I RECEIVED A DRC FROM THE PUBLISHER VIA EDELWEISS+. THANK YOU. My Review: Start here, from the author's Prologue: Why was this new terminology needed?...Answering this question requires us to dig deeper; it is therefore one of the main focal points of this book. It requires a reexamination of colonialism's ongoing destructiveness and its different forms of violence—disease, physical acts of war and genocide, the cultural destructiveness caused by boarding scools, and the corrosive impact of corpor I RECEIVED A DRC FROM THE PUBLISHER VIA EDELWEISS+. THANK YOU. My Review: Start here, from the author's Prologue: Why was this new terminology needed?...Answering this question requires us to dig deeper; it is therefore one of the main focal points of this book. It requires a reexamination of colonialism's ongoing destructiveness and its different forms of violence—disease, physical acts of war and genocide, the cultural destructiveness caused by boarding scools, and the corrosive impact of corporations and capitalism on Indigenous communities. In spite of five centuries of colonialism, it is still possible for Two-Spirit people to reclaim their traditions, identities, roles and their sacred status. For other Native people the term "Two-Spirit" is a starting point for telling new stories. Many, if not most, languages in the world do not use gendered pronouns. The existence of them, their mere presence, requires duality: like "she" can't exist without "he". Or so we are told in our language classes. The mere notion, like the current drive to accept and use broadly the singular "they", is causing such a huge amount of angst in those whose world is dualistic, almost Manichean, in its foundations. I tremble (with repressed laughter) contemplating these poor souls (yes, I mean "poor" as in "impoverished") even conceptualizing a world like that inhabited by Diné people with its five human genders! Something we in the so-called Western world can learn from Two-Spirit people is that the male-female gender (not biological sex, in other words) binary is not a natural but a historical invention. And even the biological sex binary isn't anything like as absolute as we're taught in US schools. Which is something I want to mention to my majority-white readership of all sexual natures: This is a book about Native/Indigenous/First Nations sexual and gender natures and it does not center (in any positive way) our settler/Euro/Judeo-Christian/Muslim world view. It is not meant to. It was not designed to. And that needs to be okay with you before you consider whether you're the audience for this richly textured, information-dense read. Do not go into the book thinking you're going to get spoon-fed some lightly seasoned apologia or even apology for "our" (in quotes because I, too, feel alienated from that culture in its broader outlines) actions towards the first inhabitants of this continent. The identity "Two Spirit," very much centered in this study, is not without contested and resisted facets. There are elders (people my exact chronological age!) who regard this new, "pan-Indigene" term with some caution. Many are the pitfalls on any newly blazed trail. The language of Two-Spiritedness is, like identities always will be, evolving. That being said, I trust you to decide what you want to do next. I encourage you to read this book because it doesn't center you, or your concerns. It isn't fiction so it isn't here to amuse; it's serious and scholarly, and while it's not obscurantist in writing style, it's not novelistic either. In a certain way, that's a shame. It's a wide-netted story that begs for a whole corpus of films, books, plays. The story of the American Indian AIDS Institute would serve as a kind of corrective to the damaging myth of "Patient Zero" that gay journalist Randy Shilts blew up into a cultural touchstone with his And the Band Played On bestseller-cum-film; something that muddles facts with homophobic stereotypes and racist myths. We need the stories of Barbara Cameron and Randy Burns, correctives to the anthropological Arabic-language-based and offensive term "berdache" for Two-Spirit people; we need them to reach a wide audience, and it's usually fiction that does that best. I think Catawba Nation queer activist and artist DeLesslin George-Warren, quoted by Smithers, said it best: "History is not a listing of facts, it's a mythology with citations." No matter that I call history "factual" it is, and of necessity must be, his-story, a story for all its pretensions to scientific rigor. The fact is I can holler at you all day long and even beg real fancy for you to pay attention to people unlike you, doubly unlike you straight readers. I wish I had the powers of persuasion to make the read sound as fascinating as I found it. It wasn't written by a Native American/Indigenous person. Instead, Author Smithers is Australian, straight, and a scholar; he has, with those Othered-from-Two-Spirit foundations, built a book about Otherness that is culturally sensitive, pluralistic in its aims and outlook, and a finely crafted pleasure to read.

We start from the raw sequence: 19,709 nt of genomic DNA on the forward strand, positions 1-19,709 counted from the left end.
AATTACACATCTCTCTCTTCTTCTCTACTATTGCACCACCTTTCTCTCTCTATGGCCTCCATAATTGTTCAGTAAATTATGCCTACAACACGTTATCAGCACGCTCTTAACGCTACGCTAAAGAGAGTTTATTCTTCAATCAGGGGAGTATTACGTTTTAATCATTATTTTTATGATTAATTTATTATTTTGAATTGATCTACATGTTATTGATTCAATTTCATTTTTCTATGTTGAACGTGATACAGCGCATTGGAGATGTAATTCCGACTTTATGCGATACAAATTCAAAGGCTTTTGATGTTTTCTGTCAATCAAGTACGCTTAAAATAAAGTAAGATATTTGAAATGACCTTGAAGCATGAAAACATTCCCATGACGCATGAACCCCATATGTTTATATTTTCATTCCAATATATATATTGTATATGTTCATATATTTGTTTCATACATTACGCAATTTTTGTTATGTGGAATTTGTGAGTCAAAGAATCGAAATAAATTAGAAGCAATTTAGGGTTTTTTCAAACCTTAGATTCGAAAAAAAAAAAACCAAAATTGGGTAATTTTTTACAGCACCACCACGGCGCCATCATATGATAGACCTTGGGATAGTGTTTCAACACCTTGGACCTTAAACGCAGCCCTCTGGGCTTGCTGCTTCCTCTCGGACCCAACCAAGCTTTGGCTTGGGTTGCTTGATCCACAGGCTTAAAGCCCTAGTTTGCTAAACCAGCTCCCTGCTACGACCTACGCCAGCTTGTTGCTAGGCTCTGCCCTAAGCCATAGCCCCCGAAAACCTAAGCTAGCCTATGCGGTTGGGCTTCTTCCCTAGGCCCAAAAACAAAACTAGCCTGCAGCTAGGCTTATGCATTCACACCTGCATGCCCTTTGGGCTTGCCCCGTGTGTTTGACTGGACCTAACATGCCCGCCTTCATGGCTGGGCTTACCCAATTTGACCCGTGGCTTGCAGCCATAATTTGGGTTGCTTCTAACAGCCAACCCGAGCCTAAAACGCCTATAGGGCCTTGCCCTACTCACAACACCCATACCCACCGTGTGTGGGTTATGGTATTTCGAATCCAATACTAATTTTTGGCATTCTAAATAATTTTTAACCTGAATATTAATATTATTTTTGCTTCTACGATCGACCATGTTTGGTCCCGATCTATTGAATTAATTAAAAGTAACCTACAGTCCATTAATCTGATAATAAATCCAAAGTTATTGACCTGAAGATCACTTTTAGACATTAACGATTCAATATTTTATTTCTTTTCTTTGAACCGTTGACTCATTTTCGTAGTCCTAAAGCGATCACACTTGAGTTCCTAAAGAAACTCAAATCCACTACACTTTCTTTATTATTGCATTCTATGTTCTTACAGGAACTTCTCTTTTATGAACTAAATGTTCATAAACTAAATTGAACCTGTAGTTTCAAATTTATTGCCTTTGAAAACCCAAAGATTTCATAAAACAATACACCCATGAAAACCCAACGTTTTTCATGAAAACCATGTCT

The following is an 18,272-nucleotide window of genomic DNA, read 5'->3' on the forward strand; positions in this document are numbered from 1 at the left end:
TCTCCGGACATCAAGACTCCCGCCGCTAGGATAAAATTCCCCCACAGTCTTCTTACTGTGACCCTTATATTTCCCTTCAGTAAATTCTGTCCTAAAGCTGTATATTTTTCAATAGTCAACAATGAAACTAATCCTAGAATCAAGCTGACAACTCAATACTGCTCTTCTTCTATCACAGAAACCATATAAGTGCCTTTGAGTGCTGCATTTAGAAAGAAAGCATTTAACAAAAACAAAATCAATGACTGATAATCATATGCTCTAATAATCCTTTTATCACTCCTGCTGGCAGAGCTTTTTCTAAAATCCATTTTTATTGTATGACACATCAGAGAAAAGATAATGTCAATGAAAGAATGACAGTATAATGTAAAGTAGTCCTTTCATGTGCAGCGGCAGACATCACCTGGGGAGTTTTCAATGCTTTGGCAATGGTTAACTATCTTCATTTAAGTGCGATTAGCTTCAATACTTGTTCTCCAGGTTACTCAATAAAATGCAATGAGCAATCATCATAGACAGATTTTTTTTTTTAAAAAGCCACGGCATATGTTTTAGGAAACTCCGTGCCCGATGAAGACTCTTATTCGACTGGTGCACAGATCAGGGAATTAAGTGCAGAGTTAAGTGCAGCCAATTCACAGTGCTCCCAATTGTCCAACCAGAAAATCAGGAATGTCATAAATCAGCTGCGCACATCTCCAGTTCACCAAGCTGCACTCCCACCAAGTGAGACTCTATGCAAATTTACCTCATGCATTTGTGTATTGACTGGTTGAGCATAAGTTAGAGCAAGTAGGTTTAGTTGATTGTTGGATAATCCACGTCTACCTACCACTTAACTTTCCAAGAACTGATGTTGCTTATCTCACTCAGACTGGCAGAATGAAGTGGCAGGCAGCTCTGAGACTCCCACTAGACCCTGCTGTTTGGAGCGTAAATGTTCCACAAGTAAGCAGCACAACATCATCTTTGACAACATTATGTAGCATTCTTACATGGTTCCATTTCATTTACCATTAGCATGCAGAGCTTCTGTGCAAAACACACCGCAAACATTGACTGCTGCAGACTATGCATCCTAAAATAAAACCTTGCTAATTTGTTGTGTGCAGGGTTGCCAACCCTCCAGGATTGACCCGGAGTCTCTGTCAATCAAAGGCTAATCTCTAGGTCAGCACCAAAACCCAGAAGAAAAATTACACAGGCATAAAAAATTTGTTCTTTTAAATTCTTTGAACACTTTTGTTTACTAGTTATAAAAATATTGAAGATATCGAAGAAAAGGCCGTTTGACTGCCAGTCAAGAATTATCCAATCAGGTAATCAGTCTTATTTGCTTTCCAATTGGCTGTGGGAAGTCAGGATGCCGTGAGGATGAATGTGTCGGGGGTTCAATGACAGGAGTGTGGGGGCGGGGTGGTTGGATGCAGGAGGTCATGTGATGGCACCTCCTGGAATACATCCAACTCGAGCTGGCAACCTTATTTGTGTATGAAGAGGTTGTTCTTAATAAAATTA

2. 4 out of 5